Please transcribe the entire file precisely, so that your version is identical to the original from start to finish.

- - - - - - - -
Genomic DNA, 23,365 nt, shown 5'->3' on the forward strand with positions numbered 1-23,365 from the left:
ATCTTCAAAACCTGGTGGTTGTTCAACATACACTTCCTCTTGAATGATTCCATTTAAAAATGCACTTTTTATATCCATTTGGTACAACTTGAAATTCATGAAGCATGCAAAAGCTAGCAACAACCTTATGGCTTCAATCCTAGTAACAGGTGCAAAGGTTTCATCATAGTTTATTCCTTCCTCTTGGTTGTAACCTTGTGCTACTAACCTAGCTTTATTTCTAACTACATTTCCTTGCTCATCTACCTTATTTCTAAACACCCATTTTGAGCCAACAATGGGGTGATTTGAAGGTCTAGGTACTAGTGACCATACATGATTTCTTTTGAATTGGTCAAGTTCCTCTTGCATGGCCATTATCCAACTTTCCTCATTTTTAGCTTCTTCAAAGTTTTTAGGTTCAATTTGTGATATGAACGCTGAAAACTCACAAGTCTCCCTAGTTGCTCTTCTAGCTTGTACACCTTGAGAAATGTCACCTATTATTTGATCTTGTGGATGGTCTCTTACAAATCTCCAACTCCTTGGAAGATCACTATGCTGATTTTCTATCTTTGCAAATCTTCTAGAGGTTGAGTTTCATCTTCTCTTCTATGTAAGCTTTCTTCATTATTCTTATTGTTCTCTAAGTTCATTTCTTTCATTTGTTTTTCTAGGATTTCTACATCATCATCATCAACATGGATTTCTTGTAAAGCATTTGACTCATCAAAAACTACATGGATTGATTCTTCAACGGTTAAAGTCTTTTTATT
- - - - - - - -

Genomic DNA, 23,365 nt, shown 5'->3' on the forward strand with positions numbered 1-23,365 from the left:
ATCTTCAAAACCTGGTGGTTGTTCAACATACACTTCCTCTTGAATGATTCCATTTAAAAATGCACTTTTTATATCCATTTGGTACAACTTGAAATTCATGAAGCATGCAAAAGCTAGCAACAACCTTATGGCTTCAATCCTAGTAACAGGTGCAAAGGTTTCATCATAGTTTATTCCTTCCTCTTGGTTGTAACCTTGTGCTACTAACCTAGCTTTATTTCTAACTACATTTCCTTGCTCATCTACCTTATTTCTAAACACCCATTTTGAGCCAACAATGGGGTGATTTGAAGGTCTAGGTACTAGTGACCATACATGATTTCTTTTGAATTGGTCAAGTTCCTCTTGCATGGCCATTATCCAACTTTCCTCATTTTTAGCTTCTTCAAAGTTTTTAGGTTCAATTTGTGATATGAACGCTGAAAACTCACAAGTCTCCCTAGTTGCTCTTCTAGCTTGTACACCTTGAGAAATGTCACCTATTATTTGATCTTGTGGATGGTCTCTTACAAATCTCCAACTCCTTGGAAGATCACTATGCTGATTTTCTATCTTTGCAAATCTTCTAGAGGTTGAGTTTCATCTTCTCTTCTATGTAAGCTTTCTTCATTATTCTTATTGTTCTCTAAGTTCATTTCTTTCATTTGTTTTTCTAGGATTTCTACATCATCATCATCAACATGGATTTCTTGTAAAGCATTTGACTCATCAAAAACTACATGGATTGATTCTTCAACGGTTAAAGTCTTTTTATT